Syd wrote in his post today, of an AA meeting he attended, at which a young woman was asked to leave, because it was a "men's" meeting.

I asked an alcoholic what would happen at the "men's meeting" he attends, if that were to occur? He said that has happened -  they make room at the table, and in the spirit of AA, do whatever they can to help her feel welcomed and appreciated.  As I am, he was disturbed at the prospect of an alcoholic who needed a meeting being turned away because they were the "wrong" gender.

What if that young woman had been working up her courage for ages to attend an AA meeting, and having finally managed it, got there, and was asked to leave? Where would those men be now, if they had been turned away from AA? Isn't this putting recovery as a poor second best?

It seems part of human culture to want to form exclusive groups, include some people, and keep others out, but this clashes with the principles of Twelve Step. The risk is far too great. Rejecting someone who is trying to attend a meeting, for whatever reason, could be condemning them to untold misery. Who knows if they will ever be able to make it back?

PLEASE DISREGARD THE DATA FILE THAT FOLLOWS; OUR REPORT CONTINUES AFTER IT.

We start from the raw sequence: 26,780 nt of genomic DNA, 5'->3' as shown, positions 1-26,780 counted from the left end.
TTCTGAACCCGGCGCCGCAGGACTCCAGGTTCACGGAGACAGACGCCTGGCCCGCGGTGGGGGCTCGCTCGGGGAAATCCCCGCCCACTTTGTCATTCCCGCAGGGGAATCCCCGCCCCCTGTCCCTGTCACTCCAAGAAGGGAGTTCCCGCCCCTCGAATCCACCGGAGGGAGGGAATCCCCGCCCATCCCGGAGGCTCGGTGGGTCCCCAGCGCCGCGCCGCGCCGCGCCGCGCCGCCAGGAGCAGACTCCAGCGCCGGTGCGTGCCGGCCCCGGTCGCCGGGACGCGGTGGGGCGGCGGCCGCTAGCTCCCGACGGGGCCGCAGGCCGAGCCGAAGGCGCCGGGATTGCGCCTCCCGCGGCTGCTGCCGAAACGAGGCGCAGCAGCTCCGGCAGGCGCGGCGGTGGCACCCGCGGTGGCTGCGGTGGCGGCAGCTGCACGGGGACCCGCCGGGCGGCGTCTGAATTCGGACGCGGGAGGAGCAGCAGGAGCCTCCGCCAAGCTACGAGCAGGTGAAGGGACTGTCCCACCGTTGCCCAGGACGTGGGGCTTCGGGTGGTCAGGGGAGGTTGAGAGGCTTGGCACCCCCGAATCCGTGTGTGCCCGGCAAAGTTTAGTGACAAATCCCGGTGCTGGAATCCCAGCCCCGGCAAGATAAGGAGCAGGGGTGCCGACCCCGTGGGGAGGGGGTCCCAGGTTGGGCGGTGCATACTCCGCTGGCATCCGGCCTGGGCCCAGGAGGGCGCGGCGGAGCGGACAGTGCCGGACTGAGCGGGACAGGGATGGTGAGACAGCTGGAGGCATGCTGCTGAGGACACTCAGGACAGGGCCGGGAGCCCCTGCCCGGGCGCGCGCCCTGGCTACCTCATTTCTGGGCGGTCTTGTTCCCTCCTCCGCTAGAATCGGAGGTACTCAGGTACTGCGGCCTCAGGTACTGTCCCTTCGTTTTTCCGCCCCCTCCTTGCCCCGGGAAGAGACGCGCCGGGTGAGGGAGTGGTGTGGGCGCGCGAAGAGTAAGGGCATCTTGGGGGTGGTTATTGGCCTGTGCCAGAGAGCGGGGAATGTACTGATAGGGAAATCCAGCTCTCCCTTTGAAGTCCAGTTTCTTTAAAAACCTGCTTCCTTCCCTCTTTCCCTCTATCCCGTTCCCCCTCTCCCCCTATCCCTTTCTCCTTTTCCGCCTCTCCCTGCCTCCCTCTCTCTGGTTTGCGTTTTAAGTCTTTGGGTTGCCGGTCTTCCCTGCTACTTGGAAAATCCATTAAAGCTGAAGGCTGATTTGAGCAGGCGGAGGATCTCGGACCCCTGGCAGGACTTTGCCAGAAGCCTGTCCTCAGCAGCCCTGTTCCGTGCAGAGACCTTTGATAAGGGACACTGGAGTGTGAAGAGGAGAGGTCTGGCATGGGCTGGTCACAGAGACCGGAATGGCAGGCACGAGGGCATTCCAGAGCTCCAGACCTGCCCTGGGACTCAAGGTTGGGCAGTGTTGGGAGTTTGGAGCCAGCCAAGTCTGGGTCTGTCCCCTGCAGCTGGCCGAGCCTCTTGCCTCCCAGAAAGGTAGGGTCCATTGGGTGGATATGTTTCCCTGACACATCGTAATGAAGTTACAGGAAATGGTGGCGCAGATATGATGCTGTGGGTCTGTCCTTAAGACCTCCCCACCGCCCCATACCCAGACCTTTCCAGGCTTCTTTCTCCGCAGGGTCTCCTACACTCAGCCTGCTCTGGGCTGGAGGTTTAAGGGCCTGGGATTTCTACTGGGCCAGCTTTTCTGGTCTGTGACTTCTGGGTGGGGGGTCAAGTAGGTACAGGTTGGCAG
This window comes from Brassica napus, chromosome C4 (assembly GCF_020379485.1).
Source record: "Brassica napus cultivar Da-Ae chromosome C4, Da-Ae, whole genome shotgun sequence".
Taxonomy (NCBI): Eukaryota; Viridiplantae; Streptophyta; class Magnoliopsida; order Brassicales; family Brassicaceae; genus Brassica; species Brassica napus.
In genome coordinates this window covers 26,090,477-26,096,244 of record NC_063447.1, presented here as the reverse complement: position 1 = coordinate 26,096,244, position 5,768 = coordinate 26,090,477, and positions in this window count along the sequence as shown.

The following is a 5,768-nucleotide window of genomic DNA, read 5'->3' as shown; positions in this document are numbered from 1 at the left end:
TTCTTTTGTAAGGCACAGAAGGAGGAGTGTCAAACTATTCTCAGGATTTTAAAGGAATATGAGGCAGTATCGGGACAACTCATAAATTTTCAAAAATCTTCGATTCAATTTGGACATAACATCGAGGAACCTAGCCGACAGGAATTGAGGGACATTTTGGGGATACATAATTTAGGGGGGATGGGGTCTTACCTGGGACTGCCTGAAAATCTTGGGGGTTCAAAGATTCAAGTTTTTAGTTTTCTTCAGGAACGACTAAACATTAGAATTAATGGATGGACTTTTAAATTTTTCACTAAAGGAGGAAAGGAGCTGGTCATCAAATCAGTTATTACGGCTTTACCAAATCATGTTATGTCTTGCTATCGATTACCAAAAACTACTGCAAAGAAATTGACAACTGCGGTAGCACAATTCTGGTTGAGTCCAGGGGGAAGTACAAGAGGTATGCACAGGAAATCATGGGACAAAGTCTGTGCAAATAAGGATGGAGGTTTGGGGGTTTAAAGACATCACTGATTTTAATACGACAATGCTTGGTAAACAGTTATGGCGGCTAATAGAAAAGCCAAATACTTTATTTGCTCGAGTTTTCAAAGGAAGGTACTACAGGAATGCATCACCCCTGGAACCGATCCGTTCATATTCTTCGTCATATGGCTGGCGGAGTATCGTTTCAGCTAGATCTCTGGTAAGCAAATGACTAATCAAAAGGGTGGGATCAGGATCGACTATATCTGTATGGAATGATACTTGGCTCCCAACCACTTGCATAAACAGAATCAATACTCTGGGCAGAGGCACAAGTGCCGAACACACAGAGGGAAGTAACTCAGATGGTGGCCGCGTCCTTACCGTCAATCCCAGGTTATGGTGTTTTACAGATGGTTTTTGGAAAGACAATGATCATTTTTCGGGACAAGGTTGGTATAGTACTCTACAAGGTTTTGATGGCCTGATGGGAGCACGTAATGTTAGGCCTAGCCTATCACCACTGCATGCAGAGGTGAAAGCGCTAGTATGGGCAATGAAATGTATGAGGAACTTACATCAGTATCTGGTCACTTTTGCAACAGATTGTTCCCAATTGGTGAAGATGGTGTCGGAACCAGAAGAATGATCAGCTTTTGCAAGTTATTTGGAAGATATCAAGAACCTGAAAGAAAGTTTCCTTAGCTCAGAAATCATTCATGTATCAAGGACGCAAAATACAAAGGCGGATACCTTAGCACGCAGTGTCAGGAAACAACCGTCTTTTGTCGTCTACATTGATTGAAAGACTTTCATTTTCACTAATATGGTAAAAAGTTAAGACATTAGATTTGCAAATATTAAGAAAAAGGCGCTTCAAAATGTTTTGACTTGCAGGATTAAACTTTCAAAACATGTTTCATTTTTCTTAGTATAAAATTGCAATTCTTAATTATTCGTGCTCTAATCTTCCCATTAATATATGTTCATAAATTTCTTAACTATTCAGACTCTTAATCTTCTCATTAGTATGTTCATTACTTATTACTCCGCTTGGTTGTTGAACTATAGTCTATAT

I pray for that young woman who was rejected from the meeting. I pray for an open heart, to make room for everyone who needs the wisdom and love of this program. I cannot imagine where I'd be now, if I'd been told I wasn't welcome at my first, second,  one hundredth Al-Anon meeting because I wasn't _____. I'm deeply grateful for the loving hands extended to me, when I was in such desperate straits.

Thursday, March 4, 2010

Learning To Share.

Every now and then we get the dogs each a new toy - our male dog likes things he can chew, shake, and fling about - he needs the kind made from that strengthened rubber which withstands a lot of punishment. Our female has no interest in rubber anything, she likes small fluffy creatures with squeakies inside, with which she will settle down, and squeak non-stop for a good half-hour or so, when the toy is new to her - after that, a few chomps several times a day to remind it who's in charge here, and a few squeaks of protest in return, and she's satisfied.

We got our male dog when he was a tiny puppy; we had an old golden lab who fell madly in love with him, and they would play together for hours. He learned to share his toys from a very young age, and anyone, dog or human, can go up to him, take a toy right out of his mouth, and he might gaze with astonishment for a few seconds, but then he'll do the canine equivalent of a shrug, and go find something else to play with.